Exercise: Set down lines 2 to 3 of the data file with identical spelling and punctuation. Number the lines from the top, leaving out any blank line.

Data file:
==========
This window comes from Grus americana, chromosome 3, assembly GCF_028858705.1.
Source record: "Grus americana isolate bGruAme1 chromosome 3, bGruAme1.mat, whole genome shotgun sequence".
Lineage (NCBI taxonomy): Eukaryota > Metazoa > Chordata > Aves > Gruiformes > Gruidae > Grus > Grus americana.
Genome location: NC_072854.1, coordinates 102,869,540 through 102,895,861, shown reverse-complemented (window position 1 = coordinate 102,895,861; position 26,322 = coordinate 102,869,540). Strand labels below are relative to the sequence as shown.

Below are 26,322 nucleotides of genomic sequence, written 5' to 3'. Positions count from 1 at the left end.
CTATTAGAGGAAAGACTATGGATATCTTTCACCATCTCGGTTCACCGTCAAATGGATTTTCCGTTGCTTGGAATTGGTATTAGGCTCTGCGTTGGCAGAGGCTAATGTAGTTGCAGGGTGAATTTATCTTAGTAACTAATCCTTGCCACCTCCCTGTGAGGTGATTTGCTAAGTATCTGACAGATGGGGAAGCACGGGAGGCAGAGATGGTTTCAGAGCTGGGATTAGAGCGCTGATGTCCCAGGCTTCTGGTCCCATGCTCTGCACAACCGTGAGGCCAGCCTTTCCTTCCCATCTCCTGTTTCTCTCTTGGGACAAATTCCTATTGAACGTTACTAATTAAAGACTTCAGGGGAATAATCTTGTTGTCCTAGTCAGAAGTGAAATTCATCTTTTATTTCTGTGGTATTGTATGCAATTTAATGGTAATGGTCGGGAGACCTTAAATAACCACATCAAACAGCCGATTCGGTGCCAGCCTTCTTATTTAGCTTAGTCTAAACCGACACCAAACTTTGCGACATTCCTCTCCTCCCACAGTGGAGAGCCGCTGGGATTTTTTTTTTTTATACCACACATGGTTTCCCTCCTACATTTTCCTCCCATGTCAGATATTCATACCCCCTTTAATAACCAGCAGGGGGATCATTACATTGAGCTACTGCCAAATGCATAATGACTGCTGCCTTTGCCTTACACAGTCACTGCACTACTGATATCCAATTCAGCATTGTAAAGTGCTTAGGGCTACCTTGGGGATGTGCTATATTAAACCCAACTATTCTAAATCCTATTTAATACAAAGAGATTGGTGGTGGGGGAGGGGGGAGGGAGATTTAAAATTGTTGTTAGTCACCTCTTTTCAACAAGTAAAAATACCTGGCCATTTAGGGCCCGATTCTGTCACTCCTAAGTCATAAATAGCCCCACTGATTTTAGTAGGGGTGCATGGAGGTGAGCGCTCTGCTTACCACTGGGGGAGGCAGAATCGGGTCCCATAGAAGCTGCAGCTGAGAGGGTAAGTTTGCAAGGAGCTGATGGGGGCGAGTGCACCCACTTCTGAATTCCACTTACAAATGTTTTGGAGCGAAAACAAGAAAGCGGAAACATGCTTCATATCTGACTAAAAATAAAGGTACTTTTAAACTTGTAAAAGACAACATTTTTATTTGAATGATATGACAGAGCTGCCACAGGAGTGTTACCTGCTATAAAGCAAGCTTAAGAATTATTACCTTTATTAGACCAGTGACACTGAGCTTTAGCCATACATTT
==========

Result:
Source record: "Grus americana isolate bGruAme1 chromosome 3, bGruAme1.mat, whole genome shotgun sequence".
Lineage (NCBI taxonomy): Eukaryota > Metazoa > Chordata > Aves > Gruiformes > Gruidae > Grus > Grus americana.